'Putting the Public Back in Public Relations' by Brian Solis and Deirdre Breakenridge (FT Press, 2009)

Brian Solis and Deirdre Breakenridge feel now is the time for PR to lead the charge in owning social media communications.

Brian Solis and Deirdre Breakenridge feel now is the time for PR to lead the charge in owning social media communications. Putting the Public Back in Public Relations is a call to action that sheds light on how PR pros have a window of opportunity to reclaim a leadership position.
 
The authors convincingly explain how PR has always been about storytelling. Somewhere along the line, targeting “audiences” with “messages” stole the thunder and eroded PR's reputation. Today, we're talking to real people – not “users” –who are customers, reporters, bloggers, and visionaries. They crave real, meaningful conversations, free of marketing fluff and corporate-speak.
 
This book examines how social media can help reestablish those connections. It offers an organized, methodical approach to the underlying theories and technologies that define social media: traditional vs. new journalism, blogger relations, social media releases, VNRs 2.0, corporate blogging, social networking, and micromedia. The authors also spotlight trends in breaking news and navigating embargoes in a social media world that doesn't always follow old-establishment rules.
 
Social media titles are popping up everywhere, and Solis and Breakenridge note that there are few “experts” in a field that's still brand new. Still, both are notable “New PR” (which they describe as PR 1.0 plus PR 2.0) thought leaders whose insights can be trusted. They also offer this key note of comfort: regardless of any new tools, social media is about people, not technology.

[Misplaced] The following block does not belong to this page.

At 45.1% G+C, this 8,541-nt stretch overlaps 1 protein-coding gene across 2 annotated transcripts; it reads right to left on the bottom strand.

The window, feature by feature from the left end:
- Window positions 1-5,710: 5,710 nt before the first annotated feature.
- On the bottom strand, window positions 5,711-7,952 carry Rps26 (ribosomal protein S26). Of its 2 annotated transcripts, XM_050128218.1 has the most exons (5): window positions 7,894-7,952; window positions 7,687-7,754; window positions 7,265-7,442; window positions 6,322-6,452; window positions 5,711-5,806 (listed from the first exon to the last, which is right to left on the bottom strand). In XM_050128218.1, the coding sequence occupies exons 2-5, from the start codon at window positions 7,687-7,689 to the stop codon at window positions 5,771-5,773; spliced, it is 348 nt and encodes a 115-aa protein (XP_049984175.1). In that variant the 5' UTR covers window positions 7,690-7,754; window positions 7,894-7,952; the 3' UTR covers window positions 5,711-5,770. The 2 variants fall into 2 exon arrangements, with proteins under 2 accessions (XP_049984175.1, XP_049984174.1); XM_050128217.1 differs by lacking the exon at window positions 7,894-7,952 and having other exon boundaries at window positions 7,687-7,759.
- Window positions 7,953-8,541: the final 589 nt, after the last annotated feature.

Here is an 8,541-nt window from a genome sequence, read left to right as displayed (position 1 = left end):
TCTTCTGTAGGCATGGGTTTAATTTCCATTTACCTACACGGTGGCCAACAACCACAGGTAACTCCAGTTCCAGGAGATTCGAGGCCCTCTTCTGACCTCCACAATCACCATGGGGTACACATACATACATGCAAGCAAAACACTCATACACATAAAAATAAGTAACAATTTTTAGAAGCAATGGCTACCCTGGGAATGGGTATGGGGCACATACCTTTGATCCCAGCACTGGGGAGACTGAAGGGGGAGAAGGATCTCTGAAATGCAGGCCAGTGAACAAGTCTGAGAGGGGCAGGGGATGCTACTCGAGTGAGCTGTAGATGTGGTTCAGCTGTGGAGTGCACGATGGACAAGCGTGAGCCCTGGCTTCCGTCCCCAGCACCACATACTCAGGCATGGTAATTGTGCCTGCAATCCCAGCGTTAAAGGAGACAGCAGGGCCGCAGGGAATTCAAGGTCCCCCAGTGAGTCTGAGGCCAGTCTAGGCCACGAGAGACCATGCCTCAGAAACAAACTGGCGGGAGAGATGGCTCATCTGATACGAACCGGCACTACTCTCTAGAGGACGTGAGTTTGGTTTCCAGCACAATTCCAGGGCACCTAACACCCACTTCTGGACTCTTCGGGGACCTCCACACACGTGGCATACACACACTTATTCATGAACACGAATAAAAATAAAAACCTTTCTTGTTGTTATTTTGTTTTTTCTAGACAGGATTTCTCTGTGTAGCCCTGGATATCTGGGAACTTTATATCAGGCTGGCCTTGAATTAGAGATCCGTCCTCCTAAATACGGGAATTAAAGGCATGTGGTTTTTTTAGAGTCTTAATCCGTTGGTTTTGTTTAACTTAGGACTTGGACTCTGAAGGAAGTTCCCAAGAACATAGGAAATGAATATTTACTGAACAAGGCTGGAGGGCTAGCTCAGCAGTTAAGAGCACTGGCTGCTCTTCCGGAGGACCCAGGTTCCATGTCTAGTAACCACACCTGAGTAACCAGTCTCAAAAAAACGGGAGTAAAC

This is a must-read for all PR pros. New PR involves a delicate mix of marketing, PR, community relations, product marketing, and customer service. It's about shifting rules, creative mindsets, and new positions like community manager or chief social officer.

Resisters face a possibly diminished role in New PR, suggest the authors. Yet those who lobby for change can become the influencers who will earn a seat at the table and evangelize how “messaging” and “pitches” are being replaced with camaraderie and collaboration.

Eric Chandler is an SVP at CJP Communications.

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